Tables B1 and B2 show the comparison of the security correction results under other working conditions: in Table B2, for the correction strategy offered by M4, the active power correction amount of the generator is slightly different from other methods. By solving the objective function again, 4632.01, the objective function result of M4, is slightly larger than M2’s 4628.98. It shows that although the strategy obtained by M4 is not entirely optimal, it is very close to the optimal solution; comparing the load shedding of different methods at this time, it is not difficult to see that the correction strategy given by M4 only needs to adjust the generator output and effectively avoid the occurrence of load shedding, which is also more in line with the requirement of prioritizing the generator adjustment for security correction and avoiding load shedding; all of this improves the system economic benefits too.

In Table B3, although the calculation result of M4 is slightly different from that of M2, its objective function result of 5422.95 is slightly smaller than that of M2, 5423.61. It can be seen that the action node and correction amount obtained theoretically by the optimization calculation method based on the traditional model cannot guarantee to be the optimal solution as it pertains to certain non-optimal problems. In contrast, the DNN model obtained after a large number of training experiments relies on its outstanding learning ability. The determined node correction amount is even better than the model method.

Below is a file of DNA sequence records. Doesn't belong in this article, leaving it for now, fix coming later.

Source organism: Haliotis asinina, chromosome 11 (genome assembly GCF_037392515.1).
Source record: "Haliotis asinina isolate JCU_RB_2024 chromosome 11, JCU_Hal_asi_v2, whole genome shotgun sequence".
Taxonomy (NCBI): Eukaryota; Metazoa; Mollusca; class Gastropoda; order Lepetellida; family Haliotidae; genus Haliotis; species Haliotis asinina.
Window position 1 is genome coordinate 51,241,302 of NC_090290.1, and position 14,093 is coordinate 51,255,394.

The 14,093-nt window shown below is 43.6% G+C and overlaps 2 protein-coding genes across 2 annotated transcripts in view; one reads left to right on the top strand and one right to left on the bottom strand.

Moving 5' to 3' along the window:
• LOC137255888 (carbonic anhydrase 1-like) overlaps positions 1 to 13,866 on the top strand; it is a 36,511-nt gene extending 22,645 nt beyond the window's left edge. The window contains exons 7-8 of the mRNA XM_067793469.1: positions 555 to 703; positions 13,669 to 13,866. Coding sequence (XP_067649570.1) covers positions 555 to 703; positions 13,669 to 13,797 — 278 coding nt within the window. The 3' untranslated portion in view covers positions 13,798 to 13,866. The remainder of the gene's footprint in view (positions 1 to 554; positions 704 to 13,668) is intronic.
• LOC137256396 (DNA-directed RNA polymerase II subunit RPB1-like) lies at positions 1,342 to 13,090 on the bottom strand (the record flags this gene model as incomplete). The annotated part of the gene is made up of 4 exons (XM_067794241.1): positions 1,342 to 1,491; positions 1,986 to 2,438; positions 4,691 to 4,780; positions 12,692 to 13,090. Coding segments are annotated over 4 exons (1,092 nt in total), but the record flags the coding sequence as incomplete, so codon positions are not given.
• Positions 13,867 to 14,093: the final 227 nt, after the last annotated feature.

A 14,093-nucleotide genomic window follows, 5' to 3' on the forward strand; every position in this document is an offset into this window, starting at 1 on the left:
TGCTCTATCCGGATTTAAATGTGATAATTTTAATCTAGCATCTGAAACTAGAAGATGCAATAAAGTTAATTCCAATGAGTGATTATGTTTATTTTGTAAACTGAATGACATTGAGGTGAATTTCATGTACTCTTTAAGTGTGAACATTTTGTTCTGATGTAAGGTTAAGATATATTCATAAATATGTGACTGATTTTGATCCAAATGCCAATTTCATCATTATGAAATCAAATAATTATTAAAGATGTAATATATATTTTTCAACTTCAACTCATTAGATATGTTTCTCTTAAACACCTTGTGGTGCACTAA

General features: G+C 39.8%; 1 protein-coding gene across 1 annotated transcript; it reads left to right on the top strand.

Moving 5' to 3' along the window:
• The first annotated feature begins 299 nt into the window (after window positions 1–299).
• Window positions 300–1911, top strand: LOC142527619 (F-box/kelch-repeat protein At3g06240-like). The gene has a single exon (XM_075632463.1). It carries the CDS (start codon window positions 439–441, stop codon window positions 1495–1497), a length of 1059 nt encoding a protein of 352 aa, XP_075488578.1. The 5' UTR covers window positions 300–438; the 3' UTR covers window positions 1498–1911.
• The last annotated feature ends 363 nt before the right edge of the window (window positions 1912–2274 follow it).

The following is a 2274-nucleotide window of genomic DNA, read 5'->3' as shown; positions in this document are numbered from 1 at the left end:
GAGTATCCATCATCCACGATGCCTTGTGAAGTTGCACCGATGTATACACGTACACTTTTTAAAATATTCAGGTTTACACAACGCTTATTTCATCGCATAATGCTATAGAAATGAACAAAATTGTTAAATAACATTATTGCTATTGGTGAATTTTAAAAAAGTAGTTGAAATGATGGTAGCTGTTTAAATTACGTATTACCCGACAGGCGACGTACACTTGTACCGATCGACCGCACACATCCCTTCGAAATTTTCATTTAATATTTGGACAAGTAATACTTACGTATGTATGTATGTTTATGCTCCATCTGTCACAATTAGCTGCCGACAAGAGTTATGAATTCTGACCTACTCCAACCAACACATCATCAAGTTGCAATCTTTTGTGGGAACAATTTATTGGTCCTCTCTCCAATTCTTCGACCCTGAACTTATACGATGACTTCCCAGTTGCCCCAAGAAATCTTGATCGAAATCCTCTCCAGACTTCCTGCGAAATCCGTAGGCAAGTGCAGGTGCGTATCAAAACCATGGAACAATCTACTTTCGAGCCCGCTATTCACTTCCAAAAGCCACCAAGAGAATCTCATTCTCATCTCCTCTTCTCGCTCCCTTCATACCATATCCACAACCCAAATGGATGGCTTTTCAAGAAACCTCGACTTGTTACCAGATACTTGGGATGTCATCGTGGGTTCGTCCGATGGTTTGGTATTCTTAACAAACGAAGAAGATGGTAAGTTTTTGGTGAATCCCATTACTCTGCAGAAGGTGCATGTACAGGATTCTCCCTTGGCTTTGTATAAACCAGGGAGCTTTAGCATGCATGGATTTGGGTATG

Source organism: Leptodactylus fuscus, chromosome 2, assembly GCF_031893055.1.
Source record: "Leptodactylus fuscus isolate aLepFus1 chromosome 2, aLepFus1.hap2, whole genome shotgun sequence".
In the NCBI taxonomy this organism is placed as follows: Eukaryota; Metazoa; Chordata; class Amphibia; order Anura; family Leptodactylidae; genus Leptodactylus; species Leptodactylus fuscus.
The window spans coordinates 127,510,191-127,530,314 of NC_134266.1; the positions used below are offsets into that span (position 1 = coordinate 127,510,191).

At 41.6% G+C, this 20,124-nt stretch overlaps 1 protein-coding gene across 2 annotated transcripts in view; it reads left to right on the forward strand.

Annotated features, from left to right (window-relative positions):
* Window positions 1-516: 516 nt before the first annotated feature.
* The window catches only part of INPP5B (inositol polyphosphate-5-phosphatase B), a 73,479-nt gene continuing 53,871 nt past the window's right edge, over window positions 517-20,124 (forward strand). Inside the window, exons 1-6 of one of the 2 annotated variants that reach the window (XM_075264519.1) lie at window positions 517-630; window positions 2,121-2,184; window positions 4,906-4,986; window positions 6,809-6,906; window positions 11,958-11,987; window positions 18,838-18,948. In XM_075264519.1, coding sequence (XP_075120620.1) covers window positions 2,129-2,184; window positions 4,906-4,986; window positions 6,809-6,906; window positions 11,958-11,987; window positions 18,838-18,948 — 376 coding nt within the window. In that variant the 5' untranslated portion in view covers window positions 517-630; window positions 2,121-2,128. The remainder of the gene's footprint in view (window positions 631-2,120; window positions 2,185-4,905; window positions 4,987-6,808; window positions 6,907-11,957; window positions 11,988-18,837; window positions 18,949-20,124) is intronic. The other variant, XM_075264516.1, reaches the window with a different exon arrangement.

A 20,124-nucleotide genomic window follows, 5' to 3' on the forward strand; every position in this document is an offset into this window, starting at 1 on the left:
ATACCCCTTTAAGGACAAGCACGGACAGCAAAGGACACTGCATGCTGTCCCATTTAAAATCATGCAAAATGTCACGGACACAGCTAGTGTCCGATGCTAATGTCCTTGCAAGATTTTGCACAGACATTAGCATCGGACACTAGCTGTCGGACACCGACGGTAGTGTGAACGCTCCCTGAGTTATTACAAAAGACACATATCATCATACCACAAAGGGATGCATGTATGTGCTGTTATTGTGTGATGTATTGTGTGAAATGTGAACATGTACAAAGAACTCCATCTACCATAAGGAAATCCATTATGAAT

(2) Analysis of unsolvable problems

Tables 5 and B3 show the correction results of working conditions 4 and 5, respectively. When there is a branch overload in working conditions 4 and 5, the mixed integer programming model established by M1 and M2 cannot offer solutions due to the complex iterative calculation or guarantee the safe and stable operation of the system either. In contrast to the calculation results of M3 and M4, the generator output and load node output can be adjusted accordingly to complete the security correction. It further verifies that in the absence of relevant training samples, the deep learning model can learn many adjustment strategies of similar working conditions when training the data of solved working conditions. The deep learning model can judge the unsolved branch overload of similar working conditions and quickly give the correction strategy by learning massive overload data. Although the correction results of M4 and M3 are the same as explained in Chapter 4.1, the calculation speed and stability of M4 are better than that of M3. Based on the above analysis, the method in this paper can not only make up for the unsolved problem inadequacy of traditional model methods, but also greatly improve the solution efficiency of this type of branch, ensure the system safety to a greater extent, and improve the application ability to this type of practical engineering problems.


4.4 Analysis of Multiple Branch Overload Correction

To verify that the method of this paper is also applicable to multiple branch overload situations, this paper sets different load levels (randomly adjust the load to raise the system branch overload), N-1 faults and N-2 faults on the basis of multiple current flow sections, and obtains multiple branch overload samples. Specific to multiple branch overload in working conditions 6 and 7, the calculation results of different correction methods are given in Tables 6 and B4. Comparing the load removal results of M1 and M2 shows that the M2 system can effectively alleviate and even avoid load removal, and improve the system stability and economic benefits because of the addition of UPFC.